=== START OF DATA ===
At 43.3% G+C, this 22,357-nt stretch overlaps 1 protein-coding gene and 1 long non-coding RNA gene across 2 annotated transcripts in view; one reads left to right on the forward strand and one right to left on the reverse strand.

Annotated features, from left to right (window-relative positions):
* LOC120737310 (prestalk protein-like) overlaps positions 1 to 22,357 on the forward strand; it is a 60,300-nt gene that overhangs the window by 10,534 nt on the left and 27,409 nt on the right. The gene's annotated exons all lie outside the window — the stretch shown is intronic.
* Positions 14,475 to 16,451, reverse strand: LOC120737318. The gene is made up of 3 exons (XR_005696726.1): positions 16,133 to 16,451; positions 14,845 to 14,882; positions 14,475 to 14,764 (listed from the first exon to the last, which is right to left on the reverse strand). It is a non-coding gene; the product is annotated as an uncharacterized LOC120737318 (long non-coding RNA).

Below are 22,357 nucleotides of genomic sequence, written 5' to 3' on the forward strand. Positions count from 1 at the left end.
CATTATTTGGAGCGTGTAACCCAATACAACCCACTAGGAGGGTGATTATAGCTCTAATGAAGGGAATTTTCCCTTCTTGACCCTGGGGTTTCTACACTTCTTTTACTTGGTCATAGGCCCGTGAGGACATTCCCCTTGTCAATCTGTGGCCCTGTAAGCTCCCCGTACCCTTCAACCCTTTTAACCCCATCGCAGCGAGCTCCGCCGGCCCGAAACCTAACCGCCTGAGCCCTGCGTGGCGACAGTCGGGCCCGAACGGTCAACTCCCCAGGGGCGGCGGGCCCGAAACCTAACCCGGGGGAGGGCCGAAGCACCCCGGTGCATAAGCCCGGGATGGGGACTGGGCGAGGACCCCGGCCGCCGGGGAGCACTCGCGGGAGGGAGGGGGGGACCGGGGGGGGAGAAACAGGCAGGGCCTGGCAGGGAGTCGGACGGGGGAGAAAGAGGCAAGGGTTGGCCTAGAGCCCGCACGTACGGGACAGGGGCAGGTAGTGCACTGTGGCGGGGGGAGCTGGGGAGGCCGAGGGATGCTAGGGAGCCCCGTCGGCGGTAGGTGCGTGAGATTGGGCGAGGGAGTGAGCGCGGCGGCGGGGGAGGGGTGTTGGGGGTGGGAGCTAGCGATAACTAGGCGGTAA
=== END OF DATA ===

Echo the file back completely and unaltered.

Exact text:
At 43.3% G+C, this 22,357-nt stretch overlaps 1 protein-coding gene and 1 long non-coding RNA gene across 2 annotated transcripts in view; one reads left to right on the forward strand and one right to left on the reverse strand.

Annotated features, from left to right (window-relative positions):
* LOC120737310 (prestalk protein-like) overlaps positions 1 to 22,357 on the forward strand; it is a 60,300-nt gene that overhangs the window by 10,534 nt on the left and 27,409 nt on the right. The gene's annotated exons all lie outside the window — the stretch shown is intronic.
* Positions 14,475 to 16,451, reverse strand: LOC120737318. The gene is made up of 3 exons (XR_005696726.1): positions 16,133 to 16,451; positions 14,845 to 14,882; positions 14,475 to 14,764 (listed from the first exon to the last, which is right to left on the reverse strand). It is a non-coding gene; the product is annotated as an uncharacterized LOC120737318 (long non-coding RNA).

Below are 22,357 nucleotides of genomic sequence, written 5' to 3' on the forward strand. Positions count from 1 at the left end.
CATTATTTGGAGCGTGTAACCCAATACAACCCACTAGGAGGGTGATTATAGCTCTAATGAAGGGAATTTTCCCTTCTTGACCCTGGGGTTTCTACACTTCTTTTACTTGGTCATAGGCCCGTGAGGACATTCCCCTTGTCAATCTGTGGCCCTGTAAGCTCCCCGTACCCTTCAACCCTTTTAACCCCATCGCAGCGAGCTCCGCCGGCCCGAAACCTAACCGCCTGAGCCCTGCGTGGCGACAGTCGGGCCCGAACGGTCAACTCCCCAGGGGCGGCGGGCCCGAAACCTAACCCGGGGGAGGGCCGAAGCACCCCGGTGCATAAGCCCGGGATGGGGACTGGGCGAGGACCCCGGCCGCCGGGGAGCACTCGCGGGAGGGAGGGGGGGACCGGGGGGGGAGAAACAGGCAGGGCCTGGCAGGGAGTCGGACGGGGGAGAAAGAGGCAAGGGTTGGCCTAGAGCCCGCACGTACGGGACAGGGGCAGGTAGTGCACTGTGGCGGGGGGAGCTGGGGAGGCCGAGGGATGCTAGGGAGCCCCGTCGGCGGTAGGTGCGTGAGATTGGGCGAGGGAGTGAGCGCGGCGGCGGGGGAGGGGTGTTGGGGGTGGGAGCTAGCGATAACTAGGCGGTAA